(37) Nancy Jennings, 2115 Marlboro Drive, spoke in support of funding for Ft. Ward Park. Since three City departments manage the park, Historic Alexandria, Parks and Recreation and Transportation and Environmental Services, she is guessing that three funding items are necessary. She urged Council to fully fund all of the advisory Groups recommendations for the park and to instruct City staff to expedite the needed work. The process to arrive at the recommendations has taken years, and their happy park continues to decline. Funding them in the 2012 budget will begin the restoration of the jewel to a sparkling park that the City can be proud of during the sesquicentennial of the Civil War.
(38) Mary Anne Weber, 124 Roberts Lane, Apt. 201, chair, Community Services Board, expressed support for the City Manager's budget and said they are pleased that another round of service reductions is not in the proposed budget. she said they served more than 5,100 residents last year and only 10 percent earn more than $25,000 a year. The Board has improved efficiencies as much as possible by increasing productivity, eliminating non-essential personnel and reducing capacity and lower priority in administrative programs. Any further reductions would result in fewer services for the people who need them the most. She said Riley's Place, a program to provide permanent supportive housing for homeless individuals with mental illness or substance abuse, opened and now 12 people are rebuilding their lives. Forty-five percent of the children in residential care have been returned to the community, thanks to the Child Family and Prevention Services. The teen wellness center opened inside T.C. Williams High School and two CSB staff provide mental health services. CSB's emergency services is working with the Police and Sheriff's Departments to create crisis intervention teams. She said that because of Council's continued support for Alexandrians with mental health, substance abuse and intellectual disabilities, the staff and volunteers have been able to serve the City's most fragile citizens.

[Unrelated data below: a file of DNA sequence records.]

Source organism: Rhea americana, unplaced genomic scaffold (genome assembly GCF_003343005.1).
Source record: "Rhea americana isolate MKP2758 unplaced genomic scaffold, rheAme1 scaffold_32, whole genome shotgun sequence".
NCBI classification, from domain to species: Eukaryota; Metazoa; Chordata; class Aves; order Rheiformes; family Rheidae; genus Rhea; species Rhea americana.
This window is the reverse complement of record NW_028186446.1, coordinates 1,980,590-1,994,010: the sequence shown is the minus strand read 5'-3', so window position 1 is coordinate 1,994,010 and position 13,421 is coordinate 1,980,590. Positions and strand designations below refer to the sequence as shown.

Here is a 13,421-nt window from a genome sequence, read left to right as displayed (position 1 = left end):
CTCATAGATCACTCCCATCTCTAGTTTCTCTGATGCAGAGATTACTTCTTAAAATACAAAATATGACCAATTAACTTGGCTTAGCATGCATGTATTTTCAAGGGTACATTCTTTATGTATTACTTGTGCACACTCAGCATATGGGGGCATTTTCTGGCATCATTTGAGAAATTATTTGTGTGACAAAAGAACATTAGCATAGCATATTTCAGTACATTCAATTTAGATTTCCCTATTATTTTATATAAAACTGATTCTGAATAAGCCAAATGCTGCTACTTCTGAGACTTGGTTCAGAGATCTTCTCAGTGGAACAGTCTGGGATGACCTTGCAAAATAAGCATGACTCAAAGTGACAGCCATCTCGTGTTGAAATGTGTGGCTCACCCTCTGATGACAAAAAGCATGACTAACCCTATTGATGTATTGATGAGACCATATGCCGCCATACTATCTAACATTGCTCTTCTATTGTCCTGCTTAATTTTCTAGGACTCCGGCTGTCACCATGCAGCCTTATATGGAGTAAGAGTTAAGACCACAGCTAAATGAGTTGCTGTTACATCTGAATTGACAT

(39) Fay Slotnick, 311 Second Street, director, Parent Leadership Training Institute, and a member of the Alexandria Council of Human Service Organizations, said that when budgets are constrained, there is a greater, not a lesser, need for services. She asked if they took the risk of failing to provide medical and mental health services, early childhood intervention and education, teen pregnancy prevention programs and other human services, will it not create so much increased need that even as the economy now regains strength, it won't be able to stem the tide of the increased need. The PLTI of Alexandria is exclusively concerned with the welfare of children and families, and it provides a safety net by expanding the network of those who will work for the welfare of Alexandrians. The alumni continue to serve on numerous City boards and commissions, ACPS committees and PTA's and in community organizations. PLTI affects lives in so many ways, providing a safe place to learn and expand, resulting in the unintended benefit that English language learners are able to deliver their public speeches entirely in English. Ms. Slotnick said they are grateful that the City Manager has set a two year funding cycle for the fund for human services, and does not recommend cuts to the funding this year, but they implore Council to restore funding to the FY 2009 level. Ms. Slotnick asked Council to raise the taxes to a level that will assure that the quality of life for all Alexandrians remains intact.